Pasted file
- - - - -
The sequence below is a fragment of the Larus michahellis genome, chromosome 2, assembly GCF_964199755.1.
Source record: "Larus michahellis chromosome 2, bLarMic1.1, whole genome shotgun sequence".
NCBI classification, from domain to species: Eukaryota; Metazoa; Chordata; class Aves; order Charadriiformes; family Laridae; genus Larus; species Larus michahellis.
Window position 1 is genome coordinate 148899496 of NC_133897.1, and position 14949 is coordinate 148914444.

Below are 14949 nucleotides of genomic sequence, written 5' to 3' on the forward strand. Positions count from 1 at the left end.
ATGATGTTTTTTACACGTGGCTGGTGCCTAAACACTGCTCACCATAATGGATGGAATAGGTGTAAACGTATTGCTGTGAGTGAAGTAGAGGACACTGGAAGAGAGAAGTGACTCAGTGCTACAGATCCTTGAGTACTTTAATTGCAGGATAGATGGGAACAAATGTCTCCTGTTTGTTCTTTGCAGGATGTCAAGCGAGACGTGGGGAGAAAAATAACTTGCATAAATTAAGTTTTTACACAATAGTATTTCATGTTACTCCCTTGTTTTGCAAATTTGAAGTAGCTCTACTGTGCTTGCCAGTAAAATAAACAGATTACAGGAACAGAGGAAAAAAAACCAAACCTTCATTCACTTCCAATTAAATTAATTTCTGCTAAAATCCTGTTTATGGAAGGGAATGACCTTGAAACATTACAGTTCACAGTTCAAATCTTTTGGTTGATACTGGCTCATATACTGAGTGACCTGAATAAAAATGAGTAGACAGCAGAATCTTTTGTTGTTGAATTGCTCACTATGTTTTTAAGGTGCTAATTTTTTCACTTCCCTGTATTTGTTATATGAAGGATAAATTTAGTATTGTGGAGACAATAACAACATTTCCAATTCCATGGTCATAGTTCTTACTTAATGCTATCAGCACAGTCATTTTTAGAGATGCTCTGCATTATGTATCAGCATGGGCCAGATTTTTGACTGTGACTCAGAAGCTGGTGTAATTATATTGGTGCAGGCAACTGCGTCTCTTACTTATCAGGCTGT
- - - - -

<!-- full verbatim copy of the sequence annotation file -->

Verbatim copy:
The sequence below is a fragment of the Larus michahellis genome, chromosome 2, assembly GCF_964199755.1.
Source record: "Larus michahellis chromosome 2, bLarMic1.1, whole genome shotgun sequence".
NCBI classification, from domain to species: Eukaryota; Metazoa; Chordata; class Aves; order Charadriiformes; family Laridae; genus Larus; species Larus michahellis.
Window position 1 is genome coordinate 148899496 of NC_133897.1, and position 14949 is coordinate 148914444.

Below are 14949 nucleotides of genomic sequence, written 5' to 3' on the forward strand. Positions count from 1 at the left end.
ATGATGTTTTTTACACGTGGCTGGTGCCTAAACACTGCTCACCATAATGGATGGAATAGGTGTAAACGTATTGCTGTGAGTGAAGTAGAGGACACTGGAAGAGAGAAGTGACTCAGTGCTACAGATCCTTGAGTACTTTAATTGCAGGATAGATGGGAACAAATGTCTCCTGTTTGTTCTTTGCAGGATGTCAAGCGAGACGTGGGGAGAAAAATAACTTGCATAAATTAAGTTTTTACACAATAGTATTTCATGTTACTCCCTTGTTTTGCAAATTTGAAGTAGCTCTACTGTGCTTGCCAGTAAAATAAACAGATTACAGGAACAGAGGAAAAAAAACCAAACCTTCATTCACTTCCAATTAAATTAATTTCTGCTAAAATCCTGTTTATGGAAGGGAATGACCTTGAAACATTACAGTTCACAGTTCAAATCTTTTGGTTGATACTGGCTCATATACTGAGTGACCTGAATAAAAATGAGTAGACAGCAGAATCTTTTGTTGTTGAATTGCTCACTATGTTTTTAAGGTGCTAATTTTTTCACTTCCCTGTATTTGTTATATGAAGGATAAATTTAGTATTGTGGAGACAATAACAACATTTCCAATTCCATGGTCATAGTTCTTACTTAATGCTATCAGCACAGTCATTTTTAGAGATGCTCTGCATTATGTATCAGCATGGGCCAGATTTTTGACTGTGACTCAGAAGCTGGTGTAATTATATTGGTGCAGGCAACTGCGTCTCTTACTTATCAGGCTGT